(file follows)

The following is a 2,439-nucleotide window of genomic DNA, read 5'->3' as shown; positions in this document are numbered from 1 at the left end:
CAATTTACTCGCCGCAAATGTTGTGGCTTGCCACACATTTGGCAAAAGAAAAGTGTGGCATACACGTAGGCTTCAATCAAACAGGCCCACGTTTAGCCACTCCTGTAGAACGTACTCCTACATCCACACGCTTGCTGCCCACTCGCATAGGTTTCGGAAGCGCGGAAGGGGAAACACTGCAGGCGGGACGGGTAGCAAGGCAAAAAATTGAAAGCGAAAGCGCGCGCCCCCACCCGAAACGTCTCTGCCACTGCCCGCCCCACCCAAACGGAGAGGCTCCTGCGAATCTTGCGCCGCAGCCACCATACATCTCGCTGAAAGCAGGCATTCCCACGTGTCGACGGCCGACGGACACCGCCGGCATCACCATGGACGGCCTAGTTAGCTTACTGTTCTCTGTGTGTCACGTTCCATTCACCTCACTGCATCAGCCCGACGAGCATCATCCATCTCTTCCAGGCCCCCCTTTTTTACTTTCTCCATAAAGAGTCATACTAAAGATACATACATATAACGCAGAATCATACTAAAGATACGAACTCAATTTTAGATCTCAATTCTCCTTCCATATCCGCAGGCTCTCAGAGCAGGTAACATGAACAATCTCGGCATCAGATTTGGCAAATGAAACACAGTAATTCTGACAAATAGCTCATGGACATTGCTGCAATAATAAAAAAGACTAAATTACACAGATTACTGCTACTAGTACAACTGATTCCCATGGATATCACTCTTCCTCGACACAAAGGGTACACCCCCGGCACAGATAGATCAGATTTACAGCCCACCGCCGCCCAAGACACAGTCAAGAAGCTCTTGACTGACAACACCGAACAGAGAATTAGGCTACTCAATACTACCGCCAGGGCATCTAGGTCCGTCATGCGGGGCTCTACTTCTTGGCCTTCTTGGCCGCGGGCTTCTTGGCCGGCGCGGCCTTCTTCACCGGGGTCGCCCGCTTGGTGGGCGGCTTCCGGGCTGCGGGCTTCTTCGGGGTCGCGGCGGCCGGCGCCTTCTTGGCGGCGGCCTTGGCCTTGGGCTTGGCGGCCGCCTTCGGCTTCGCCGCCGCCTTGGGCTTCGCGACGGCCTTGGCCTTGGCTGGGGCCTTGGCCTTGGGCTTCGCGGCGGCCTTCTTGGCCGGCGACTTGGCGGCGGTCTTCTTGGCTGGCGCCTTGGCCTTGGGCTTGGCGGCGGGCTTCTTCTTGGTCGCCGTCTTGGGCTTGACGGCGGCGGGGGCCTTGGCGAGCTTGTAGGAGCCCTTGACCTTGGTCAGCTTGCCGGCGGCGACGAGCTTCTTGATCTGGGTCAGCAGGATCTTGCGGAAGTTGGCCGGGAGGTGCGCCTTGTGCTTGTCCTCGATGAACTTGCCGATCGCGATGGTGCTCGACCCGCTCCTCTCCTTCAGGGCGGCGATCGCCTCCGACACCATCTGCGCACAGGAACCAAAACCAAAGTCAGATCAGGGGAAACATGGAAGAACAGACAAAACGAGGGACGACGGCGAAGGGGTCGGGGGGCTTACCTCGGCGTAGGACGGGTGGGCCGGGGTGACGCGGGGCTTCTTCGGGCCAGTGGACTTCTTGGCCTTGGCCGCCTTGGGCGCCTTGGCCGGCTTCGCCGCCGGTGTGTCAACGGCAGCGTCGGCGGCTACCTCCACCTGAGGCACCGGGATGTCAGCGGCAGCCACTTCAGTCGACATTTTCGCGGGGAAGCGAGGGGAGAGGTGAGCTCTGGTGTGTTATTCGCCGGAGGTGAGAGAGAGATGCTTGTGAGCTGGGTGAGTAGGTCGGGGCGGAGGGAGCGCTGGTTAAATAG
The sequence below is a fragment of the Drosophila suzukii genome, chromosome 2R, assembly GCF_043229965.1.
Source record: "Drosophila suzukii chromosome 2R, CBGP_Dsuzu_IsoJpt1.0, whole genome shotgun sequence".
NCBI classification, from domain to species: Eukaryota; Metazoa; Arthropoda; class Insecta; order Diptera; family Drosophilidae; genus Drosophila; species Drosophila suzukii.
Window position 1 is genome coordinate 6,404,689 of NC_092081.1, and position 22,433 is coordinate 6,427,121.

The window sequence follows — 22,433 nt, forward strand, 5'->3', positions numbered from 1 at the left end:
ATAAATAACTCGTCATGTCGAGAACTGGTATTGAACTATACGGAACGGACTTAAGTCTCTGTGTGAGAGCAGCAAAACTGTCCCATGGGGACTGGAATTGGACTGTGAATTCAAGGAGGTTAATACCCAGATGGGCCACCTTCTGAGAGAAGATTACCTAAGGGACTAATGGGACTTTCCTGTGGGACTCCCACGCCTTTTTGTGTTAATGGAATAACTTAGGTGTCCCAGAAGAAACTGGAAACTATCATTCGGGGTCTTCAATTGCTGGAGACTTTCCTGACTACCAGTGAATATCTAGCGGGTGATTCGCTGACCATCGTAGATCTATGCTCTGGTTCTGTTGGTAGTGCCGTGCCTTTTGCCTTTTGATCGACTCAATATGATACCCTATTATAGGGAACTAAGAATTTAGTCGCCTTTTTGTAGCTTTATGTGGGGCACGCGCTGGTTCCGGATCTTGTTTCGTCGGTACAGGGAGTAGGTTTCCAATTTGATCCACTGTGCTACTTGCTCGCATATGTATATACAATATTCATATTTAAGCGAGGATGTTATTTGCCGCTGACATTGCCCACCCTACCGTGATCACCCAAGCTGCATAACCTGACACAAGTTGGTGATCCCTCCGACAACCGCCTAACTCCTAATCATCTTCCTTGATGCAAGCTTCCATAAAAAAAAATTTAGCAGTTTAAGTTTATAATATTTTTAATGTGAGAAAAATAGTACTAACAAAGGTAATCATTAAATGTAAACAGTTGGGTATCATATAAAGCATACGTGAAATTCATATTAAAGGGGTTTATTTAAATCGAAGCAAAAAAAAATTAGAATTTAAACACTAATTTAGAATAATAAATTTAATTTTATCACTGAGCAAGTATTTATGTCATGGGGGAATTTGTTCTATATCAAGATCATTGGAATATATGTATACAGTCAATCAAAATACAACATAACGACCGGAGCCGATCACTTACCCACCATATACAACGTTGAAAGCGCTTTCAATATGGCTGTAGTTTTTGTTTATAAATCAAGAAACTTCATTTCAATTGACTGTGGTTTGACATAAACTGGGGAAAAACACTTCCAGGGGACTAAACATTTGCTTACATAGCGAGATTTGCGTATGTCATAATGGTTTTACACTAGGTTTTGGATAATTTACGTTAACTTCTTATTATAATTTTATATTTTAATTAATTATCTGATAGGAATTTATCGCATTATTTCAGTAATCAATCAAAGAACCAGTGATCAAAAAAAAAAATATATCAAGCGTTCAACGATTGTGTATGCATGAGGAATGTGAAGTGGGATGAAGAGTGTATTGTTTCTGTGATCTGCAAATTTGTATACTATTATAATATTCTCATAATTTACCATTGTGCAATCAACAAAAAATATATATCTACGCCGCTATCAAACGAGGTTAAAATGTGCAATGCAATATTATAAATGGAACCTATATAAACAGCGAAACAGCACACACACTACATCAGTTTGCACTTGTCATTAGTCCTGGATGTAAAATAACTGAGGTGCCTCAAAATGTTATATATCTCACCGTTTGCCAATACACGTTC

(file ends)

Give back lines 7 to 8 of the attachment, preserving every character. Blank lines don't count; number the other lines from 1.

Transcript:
The window sequence follows — 22,433 nt, forward strand, 5'->3', positions numbered from 1 at the left end:
ATAAATAACTCGTCATGTCGAGAACTGGTATTGAACTATACGGAACGGACTTAAGTCTCTGTGTGAGAGCAGCAAAACTGTCCCATGGGGACTGGAATTGGACTGTGAATTCAAGGAGGTTAATACCCAGATGGGCCACCTTCTGAGAGAAGATTACCTAAGGGACTAATGGGACTTTCCTGTGGGACTCCCACGCCTTTTTGTGTTAATGGAATAACTTAGGTGTCCCAGAAGAAACTGGAAACTATCATTCGGGGTCTTCAATTGCTGGAGACTTTCCTGACTACCAGTGAATATCTAGCGGGTGATTCGCTGACCATCGTAGATCTATGCTCTGGTTCTGTTGGTAGTGCCGTGCCTTTTGCCTTTTGATCGACTCAATATGATACCCTATTATAGGGAACTAAGAATTTAGTCGCCTTTTTGTAGCTTTATGTGGGGCACGCGCTGGTTCCGGATCTTGTTTCGTCGGTACAGGGAGTAGGTTTCCAATTTGATCCACTGTGCTACTTGCTCGCATATGTATATACAATATTCATATTTAAGCGAGGATGTTATTTGCCGCTGACATTGCCCACCCTACCGTGATCACCCAAGCTGCATAACCTGACACAAGTTGGTGATCCCTCCGACAACCGCCTAACTCCTAATCATCTTCCTTGATGCAAGCTTCCATAAAAAAAAATTTAGCAGTTTAAGTTTATAATATTTTTAATGTGAGAAAAATAGTACTAACAAAGGTAATCATTAAATGTAAACAGTTGGGTATCATATAAAGCATACGTGAAATTCATATTAAAGGGGTTTATTTAAATCGAAGCAAAAAAAAATTAGAATTTAAACACTAATTTAGAATAATAAATTTAATTTTATCACTGAGCAAGTATTTATGTCATGGGGGAATTTGTTCTATATCAAGATCATTGGAATATATGTATACAGTCAATCAAAATACAACATAACGACCGGAGCCGATCACTTACCCACCATATACAACGTTGAAAGCGCTTTCAATATGGCTGTAGTTTTTGTTTATAAATCAAGAAACTTCATTTCAATTGACTGTGGTTTGACATAAACTGGGGAAAAACACTTCCAGGGGACTAAACATTTGCTTACATAGCGAGATTTGCGTATGTCATAATGGTTTTACACTAGGTTTTGGATAATTTACGTTAACTTCTTATTATAATTTTATATTTTAATTAATTATCTGATAGGAATTTATCGCATTATTTCAGTAATCAATCAAAGAACCAGTGATCAAAAAAAAAAATATATCAAGCGTTCAACGATTGTGTATGCATGAGGAATGTGAAGTGGGATGAAGAGTGTATTGTTTCTGTGATCTGCAAATTTGTATACTATTATAATATTCTCATAATTTACCATTGTGCAATCAACAAAAAATATATATCTACGCCGCTATCAAACGAGGTTAAAATGTGCAATGCAATATTATAAATGGAACCTATATAAACAGCGAAACAGCACACACACTACATCAGTTTGCACTTGTCATTAGTCCTGGATGTAAAATAACTGAGGTGCCTCAAAATGTTATATATCTCACCGTTTGCCAATACACGTTC